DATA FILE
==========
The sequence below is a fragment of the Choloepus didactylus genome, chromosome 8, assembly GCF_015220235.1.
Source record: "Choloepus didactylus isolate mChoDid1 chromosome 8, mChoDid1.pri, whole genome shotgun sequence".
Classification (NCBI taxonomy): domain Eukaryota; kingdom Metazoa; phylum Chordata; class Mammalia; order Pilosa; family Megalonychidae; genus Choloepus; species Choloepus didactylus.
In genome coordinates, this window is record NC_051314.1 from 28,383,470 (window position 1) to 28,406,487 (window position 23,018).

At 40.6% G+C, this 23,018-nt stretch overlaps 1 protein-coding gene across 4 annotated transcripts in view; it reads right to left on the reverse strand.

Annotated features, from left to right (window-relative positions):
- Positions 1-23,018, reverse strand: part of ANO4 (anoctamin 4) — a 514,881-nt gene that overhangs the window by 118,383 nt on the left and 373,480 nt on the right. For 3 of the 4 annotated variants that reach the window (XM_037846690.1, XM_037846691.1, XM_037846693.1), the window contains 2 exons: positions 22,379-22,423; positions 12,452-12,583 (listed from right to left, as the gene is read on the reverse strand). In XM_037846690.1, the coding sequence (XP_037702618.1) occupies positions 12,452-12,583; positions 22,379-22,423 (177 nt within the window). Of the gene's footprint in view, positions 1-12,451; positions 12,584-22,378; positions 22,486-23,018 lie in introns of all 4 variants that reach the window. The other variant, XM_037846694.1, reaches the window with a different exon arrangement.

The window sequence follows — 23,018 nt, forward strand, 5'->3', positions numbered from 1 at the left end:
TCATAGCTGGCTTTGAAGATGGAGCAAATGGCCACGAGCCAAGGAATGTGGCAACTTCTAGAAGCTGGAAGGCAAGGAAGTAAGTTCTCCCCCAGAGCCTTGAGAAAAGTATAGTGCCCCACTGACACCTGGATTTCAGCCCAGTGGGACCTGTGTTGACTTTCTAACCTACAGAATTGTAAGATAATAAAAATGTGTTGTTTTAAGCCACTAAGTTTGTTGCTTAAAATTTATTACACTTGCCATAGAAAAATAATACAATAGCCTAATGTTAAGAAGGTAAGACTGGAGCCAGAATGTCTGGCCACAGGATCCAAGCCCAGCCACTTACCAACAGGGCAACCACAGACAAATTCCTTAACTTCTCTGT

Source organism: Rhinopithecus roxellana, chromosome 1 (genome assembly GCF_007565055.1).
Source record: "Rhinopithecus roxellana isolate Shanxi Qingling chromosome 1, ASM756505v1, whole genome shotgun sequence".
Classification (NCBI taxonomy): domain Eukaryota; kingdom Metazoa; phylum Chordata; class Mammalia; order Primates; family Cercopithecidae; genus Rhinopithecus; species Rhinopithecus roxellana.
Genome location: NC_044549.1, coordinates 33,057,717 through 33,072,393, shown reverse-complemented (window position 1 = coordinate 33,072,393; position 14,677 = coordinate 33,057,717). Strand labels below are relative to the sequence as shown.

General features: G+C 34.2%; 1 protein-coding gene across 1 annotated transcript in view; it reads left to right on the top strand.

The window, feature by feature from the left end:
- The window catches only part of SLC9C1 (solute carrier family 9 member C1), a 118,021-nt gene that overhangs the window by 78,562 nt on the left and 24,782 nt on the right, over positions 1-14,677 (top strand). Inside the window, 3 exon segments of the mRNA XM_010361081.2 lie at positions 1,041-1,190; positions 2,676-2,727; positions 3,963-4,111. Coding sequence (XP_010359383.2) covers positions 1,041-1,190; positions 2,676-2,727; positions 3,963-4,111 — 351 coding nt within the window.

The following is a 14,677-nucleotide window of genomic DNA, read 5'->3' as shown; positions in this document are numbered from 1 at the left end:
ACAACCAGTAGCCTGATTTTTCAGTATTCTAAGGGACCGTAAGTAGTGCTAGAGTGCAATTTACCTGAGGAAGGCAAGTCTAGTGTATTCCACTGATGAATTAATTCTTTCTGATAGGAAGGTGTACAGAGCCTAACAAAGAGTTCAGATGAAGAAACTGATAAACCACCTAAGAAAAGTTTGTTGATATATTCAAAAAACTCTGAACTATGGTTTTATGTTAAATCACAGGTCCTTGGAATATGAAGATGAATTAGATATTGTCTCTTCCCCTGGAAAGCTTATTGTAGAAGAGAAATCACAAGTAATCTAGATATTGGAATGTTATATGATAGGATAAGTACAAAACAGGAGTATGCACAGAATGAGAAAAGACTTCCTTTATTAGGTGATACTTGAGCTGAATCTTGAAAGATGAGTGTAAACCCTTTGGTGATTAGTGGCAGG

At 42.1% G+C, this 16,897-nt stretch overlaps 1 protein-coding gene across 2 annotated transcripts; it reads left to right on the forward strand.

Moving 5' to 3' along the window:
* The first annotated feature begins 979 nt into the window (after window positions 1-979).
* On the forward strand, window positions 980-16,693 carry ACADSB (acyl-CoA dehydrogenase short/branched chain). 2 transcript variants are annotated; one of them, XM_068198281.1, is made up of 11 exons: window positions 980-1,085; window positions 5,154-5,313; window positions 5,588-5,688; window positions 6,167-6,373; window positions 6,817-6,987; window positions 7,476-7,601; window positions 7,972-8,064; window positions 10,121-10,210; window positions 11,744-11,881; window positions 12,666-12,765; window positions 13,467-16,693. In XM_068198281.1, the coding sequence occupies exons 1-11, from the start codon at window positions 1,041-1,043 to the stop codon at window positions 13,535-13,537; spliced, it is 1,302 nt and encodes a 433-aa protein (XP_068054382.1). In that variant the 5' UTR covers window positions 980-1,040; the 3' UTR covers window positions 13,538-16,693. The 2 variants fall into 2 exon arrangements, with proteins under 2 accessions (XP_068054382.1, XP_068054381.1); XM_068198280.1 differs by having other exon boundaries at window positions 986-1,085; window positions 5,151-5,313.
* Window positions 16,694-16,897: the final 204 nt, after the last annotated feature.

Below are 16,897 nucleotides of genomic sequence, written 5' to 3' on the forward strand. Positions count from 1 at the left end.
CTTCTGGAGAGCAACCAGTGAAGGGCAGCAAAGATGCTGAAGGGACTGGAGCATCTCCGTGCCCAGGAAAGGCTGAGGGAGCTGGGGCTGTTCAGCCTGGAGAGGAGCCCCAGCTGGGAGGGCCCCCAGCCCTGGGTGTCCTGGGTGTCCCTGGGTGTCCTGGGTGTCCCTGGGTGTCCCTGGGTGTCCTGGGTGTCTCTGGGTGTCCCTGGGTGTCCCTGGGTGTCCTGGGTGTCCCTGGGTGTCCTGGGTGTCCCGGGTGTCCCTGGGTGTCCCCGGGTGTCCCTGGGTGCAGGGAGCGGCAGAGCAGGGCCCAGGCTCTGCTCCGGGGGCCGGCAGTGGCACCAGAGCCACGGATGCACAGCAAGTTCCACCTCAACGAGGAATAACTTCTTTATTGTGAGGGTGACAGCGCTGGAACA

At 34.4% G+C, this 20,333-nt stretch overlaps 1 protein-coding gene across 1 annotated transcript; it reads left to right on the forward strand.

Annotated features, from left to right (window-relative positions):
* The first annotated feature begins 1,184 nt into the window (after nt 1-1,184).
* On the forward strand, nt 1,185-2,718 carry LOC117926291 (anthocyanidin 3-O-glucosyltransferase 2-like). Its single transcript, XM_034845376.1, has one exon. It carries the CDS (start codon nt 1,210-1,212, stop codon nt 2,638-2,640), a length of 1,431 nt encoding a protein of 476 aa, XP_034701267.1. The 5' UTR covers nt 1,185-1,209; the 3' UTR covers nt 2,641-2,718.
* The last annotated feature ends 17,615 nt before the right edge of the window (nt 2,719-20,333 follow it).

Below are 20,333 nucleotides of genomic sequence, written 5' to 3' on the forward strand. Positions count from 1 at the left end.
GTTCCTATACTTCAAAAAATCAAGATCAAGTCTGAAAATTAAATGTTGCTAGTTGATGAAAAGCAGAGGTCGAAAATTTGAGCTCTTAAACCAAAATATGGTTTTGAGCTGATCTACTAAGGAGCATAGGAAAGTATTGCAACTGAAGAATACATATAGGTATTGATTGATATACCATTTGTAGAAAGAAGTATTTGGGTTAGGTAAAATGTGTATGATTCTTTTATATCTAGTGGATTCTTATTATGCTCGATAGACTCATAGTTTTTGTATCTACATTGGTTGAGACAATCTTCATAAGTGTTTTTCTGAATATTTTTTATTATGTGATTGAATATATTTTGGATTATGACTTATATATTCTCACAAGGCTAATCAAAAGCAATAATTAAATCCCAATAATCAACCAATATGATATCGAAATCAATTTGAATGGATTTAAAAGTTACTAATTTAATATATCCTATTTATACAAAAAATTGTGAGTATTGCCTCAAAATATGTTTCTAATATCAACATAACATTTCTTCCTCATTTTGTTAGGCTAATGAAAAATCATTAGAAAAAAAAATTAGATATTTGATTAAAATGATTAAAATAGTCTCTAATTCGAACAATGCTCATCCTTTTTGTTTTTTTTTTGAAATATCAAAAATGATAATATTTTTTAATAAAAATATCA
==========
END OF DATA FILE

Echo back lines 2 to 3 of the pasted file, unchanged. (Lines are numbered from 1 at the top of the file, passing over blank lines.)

Source record: "Choloepus didactylus isolate mChoDid1 chromosome 8, mChoDid1.pri, whole genome shotgun sequence".
Classification (NCBI taxonomy): domain Eukaryota; kingdom Metazoa; phylum Chordata; class Mammalia; order Pilosa; family Megalonychidae; genus Choloepus; species Choloepus didactylus.